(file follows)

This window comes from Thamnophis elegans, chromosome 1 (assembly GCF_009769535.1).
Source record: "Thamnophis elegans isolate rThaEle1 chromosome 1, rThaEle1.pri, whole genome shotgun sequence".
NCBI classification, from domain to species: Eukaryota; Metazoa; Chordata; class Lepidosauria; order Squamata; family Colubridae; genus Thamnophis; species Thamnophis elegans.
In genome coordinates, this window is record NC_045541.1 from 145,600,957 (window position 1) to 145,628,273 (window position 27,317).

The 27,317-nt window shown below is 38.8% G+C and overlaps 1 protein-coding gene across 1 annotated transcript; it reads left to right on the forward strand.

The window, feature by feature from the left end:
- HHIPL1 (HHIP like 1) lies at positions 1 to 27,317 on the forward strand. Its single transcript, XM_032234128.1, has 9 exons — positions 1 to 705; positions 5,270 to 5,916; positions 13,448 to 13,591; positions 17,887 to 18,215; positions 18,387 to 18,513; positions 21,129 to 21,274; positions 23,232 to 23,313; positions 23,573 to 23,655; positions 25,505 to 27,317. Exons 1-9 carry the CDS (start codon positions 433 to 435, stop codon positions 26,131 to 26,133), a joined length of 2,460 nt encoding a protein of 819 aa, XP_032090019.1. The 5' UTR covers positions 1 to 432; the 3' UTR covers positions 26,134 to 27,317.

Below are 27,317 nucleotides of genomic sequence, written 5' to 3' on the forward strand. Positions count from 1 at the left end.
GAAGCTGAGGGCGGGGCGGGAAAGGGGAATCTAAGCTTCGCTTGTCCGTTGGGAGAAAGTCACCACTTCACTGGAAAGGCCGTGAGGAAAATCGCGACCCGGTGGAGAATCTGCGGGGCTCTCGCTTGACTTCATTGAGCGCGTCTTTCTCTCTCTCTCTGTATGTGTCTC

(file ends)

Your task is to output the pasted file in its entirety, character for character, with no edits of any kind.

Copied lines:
This window comes from Thamnophis elegans, chromosome 1 (assembly GCF_009769535.1).
Source record: "Thamnophis elegans isolate rThaEle1 chromosome 1, rThaEle1.pri, whole genome shotgun sequence".
NCBI classification, from domain to species: Eukaryota; Metazoa; Chordata; class Lepidosauria; order Squamata; family Colubridae; genus Thamnophis; species Thamnophis elegans.
In genome coordinates, this window is record NC_045541.1 from 145,600,957 (window position 1) to 145,628,273 (window position 27,317).

The 27,317-nt window shown below is 38.8% G+C and overlaps 1 protein-coding gene across 1 annotated transcript; it reads left to right on the forward strand.

The window, feature by feature from the left end:
- HHIPL1 (HHIP like 1) lies at positions 1 to 27,317 on the forward strand. Its single transcript, XM_032234128.1, has 9 exons — positions 1 to 705; positions 5,270 to 5,916; positions 13,448 to 13,591; positions 17,887 to 18,215; positions 18,387 to 18,513; positions 21,129 to 21,274; positions 23,232 to 23,313; positions 23,573 to 23,655; positions 25,505 to 27,317. Exons 1-9 carry the CDS (start codon positions 433 to 435, stop codon positions 26,131 to 26,133), a joined length of 2,460 nt encoding a protein of 819 aa, XP_032090019.1. The 5' UTR covers positions 1 to 432; the 3' UTR covers positions 26,134 to 27,317.

Below are 27,317 nucleotides of genomic sequence, written 5' to 3' on the forward strand. Positions count from 1 at the left end.
GAAGCTGAGGGCGGGGCGGGAAAGGGGAATCTAAGCTTCGCTTGTCCGTTGGGAGAAAGTCACCACTTCACTGGAAAGGCCGTGAGGAAAATCGCGACCCGGTGGAGAATCTGCGGGGCTCTCGCTTGACTTCATTGAGCGCGTCTTTCTCTCTCTCTCTGTATGTGTCTC